Tuesday, June 06, 2017

Sir Jeffrey Tate

Last week was a bad week for great conductors. Jiří Bělohlávek died, followed a day or so later by the British conductor Sir Jeffrey Tate, who died of a heart attack in Bergamo, Italy, at age 74.

That meant that Tate outlived his initial life expectancy by about 24 years. He was born with spina bifida and kyphosis (severe curvature of the spine), and his parents were told he'd probably live to be about 50. He trained initially as an eye doctor, all the while having an eye on music, but his parents wanted him to be in a profession that would give him a solid livelihood. In his 20s, he had the chance to enroll in a program for conductor/repetiteurs, and then he was invited to join the music staff at the Royal Opera.

He didn't look back from there, and had a superb career with both opera and orchestral music. I never heard him conduct in person, but his Hansel und Gretel is gloriously conducted, and he made many other fine recordings. He conducted 20 Ring cycles, and they must have been fabulous, given his success with Hansel. He was knighted recently, having been on the New Year's Honours List.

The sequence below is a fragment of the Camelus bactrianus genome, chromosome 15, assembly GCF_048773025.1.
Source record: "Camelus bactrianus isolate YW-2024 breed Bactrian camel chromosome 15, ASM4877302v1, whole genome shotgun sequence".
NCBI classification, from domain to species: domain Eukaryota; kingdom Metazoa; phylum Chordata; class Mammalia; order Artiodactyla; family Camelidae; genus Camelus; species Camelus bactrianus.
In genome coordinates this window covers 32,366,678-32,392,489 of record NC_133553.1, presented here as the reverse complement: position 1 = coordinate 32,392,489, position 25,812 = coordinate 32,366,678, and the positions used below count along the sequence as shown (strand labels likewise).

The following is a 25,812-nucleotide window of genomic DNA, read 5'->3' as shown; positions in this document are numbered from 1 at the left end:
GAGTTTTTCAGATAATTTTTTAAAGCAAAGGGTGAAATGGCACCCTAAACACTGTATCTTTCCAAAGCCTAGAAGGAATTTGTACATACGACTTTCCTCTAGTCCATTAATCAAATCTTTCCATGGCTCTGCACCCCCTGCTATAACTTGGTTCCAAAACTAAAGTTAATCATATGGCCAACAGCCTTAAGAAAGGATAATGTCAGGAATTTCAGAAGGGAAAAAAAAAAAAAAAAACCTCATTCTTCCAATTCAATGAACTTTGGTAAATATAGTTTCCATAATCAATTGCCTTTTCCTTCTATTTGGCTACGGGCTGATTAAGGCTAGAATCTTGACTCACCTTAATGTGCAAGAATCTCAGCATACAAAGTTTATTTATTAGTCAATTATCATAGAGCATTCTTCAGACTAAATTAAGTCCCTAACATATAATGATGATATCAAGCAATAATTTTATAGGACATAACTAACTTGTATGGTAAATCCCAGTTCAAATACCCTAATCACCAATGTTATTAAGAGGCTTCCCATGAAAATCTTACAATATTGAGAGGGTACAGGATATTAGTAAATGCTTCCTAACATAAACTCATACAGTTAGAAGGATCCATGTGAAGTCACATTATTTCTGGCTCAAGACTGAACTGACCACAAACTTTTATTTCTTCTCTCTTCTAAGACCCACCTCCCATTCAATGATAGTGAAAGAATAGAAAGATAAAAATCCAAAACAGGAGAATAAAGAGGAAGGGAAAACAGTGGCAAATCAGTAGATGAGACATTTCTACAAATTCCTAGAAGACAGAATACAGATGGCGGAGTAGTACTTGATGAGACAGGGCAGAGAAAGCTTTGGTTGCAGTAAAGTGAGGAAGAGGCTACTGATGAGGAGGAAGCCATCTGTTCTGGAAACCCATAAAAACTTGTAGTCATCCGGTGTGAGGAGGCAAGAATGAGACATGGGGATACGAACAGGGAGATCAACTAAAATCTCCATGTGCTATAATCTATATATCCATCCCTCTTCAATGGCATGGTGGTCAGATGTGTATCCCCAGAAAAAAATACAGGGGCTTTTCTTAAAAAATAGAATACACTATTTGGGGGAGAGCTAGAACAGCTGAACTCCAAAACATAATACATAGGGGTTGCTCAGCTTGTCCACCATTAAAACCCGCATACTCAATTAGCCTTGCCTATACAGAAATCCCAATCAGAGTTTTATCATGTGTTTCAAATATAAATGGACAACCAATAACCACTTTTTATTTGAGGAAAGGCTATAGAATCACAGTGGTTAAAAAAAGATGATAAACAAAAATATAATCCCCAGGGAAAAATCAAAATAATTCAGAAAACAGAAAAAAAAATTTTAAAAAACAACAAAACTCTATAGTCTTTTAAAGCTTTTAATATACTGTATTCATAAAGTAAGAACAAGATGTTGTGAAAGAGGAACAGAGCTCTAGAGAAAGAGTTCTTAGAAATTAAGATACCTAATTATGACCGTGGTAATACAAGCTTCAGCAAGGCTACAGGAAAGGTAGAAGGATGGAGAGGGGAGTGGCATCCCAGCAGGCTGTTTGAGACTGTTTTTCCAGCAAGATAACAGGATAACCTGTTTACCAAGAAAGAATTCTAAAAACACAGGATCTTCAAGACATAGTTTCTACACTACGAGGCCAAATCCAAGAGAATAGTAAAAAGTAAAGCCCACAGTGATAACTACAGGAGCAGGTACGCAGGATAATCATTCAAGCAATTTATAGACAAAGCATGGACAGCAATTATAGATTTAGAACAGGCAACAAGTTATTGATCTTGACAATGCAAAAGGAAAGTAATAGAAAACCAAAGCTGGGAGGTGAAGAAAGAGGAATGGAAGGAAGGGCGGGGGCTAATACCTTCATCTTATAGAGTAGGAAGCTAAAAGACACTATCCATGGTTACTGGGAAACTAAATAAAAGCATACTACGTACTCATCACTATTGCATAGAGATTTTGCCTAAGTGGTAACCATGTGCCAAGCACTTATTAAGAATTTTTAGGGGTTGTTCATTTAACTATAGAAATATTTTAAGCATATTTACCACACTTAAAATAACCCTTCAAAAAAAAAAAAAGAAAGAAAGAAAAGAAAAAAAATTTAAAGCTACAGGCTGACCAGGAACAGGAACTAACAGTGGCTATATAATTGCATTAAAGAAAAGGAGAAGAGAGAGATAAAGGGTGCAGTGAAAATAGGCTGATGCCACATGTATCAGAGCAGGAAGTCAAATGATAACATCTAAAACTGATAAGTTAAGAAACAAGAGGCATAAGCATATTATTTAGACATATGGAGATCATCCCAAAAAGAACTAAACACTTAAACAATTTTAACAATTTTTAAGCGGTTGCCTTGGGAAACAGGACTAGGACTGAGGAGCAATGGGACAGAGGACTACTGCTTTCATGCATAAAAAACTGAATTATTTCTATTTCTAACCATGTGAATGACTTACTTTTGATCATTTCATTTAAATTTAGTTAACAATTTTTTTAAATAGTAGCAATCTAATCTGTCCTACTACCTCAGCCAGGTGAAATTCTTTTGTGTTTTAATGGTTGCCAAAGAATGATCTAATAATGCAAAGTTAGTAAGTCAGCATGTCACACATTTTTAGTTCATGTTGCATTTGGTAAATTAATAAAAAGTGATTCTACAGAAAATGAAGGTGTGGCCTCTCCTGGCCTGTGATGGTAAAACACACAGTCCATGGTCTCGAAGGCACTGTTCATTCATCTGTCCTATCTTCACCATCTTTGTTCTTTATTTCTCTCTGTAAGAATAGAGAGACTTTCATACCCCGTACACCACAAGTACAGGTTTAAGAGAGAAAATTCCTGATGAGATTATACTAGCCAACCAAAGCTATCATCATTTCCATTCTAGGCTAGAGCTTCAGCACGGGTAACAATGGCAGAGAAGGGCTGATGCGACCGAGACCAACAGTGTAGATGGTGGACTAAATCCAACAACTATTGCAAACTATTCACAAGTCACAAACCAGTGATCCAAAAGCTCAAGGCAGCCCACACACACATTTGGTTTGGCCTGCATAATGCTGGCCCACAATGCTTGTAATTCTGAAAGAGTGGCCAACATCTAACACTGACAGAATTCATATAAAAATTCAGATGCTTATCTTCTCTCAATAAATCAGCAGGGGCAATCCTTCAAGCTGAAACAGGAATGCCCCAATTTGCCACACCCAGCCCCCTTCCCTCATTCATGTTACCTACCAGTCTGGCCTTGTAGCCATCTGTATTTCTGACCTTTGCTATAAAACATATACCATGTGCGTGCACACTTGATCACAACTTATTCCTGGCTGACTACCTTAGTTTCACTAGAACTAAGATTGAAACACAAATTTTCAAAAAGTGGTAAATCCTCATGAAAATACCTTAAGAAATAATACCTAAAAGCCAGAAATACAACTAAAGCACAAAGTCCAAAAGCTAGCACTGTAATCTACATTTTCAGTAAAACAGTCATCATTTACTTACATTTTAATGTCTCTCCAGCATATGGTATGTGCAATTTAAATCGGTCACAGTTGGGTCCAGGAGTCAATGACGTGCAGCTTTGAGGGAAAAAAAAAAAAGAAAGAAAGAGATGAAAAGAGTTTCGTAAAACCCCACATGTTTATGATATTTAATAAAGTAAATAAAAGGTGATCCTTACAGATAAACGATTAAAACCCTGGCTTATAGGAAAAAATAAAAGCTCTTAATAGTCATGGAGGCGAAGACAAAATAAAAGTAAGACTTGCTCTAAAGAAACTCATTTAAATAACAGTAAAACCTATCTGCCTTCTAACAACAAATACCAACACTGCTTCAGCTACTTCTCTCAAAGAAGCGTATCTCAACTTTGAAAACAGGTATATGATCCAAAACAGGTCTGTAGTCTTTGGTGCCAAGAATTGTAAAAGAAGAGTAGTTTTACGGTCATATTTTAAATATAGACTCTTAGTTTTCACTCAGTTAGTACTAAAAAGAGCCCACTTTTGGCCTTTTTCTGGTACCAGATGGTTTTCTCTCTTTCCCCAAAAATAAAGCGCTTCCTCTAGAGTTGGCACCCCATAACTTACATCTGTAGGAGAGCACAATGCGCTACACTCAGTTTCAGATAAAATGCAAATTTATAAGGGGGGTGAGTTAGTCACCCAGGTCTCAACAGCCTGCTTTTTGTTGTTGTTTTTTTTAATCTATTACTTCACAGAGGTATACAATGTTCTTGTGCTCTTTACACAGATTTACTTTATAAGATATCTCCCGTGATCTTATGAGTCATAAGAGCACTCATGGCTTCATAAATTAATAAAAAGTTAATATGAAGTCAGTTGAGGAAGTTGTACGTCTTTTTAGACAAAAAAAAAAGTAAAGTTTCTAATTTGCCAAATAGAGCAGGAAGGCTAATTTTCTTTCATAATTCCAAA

He said that he felt like a double outsider, as a disabled man and a gay man, mentioning that gay men tended to be very focused on bodily perfection. He's survived by his partner, more recently husband, of 40 yearsKlaus Kuhlemann, a German scientist he met while conducting in Cologne. Condolences to Mr. Kuhlemann and all who knew and loved Sir Jeffrey.

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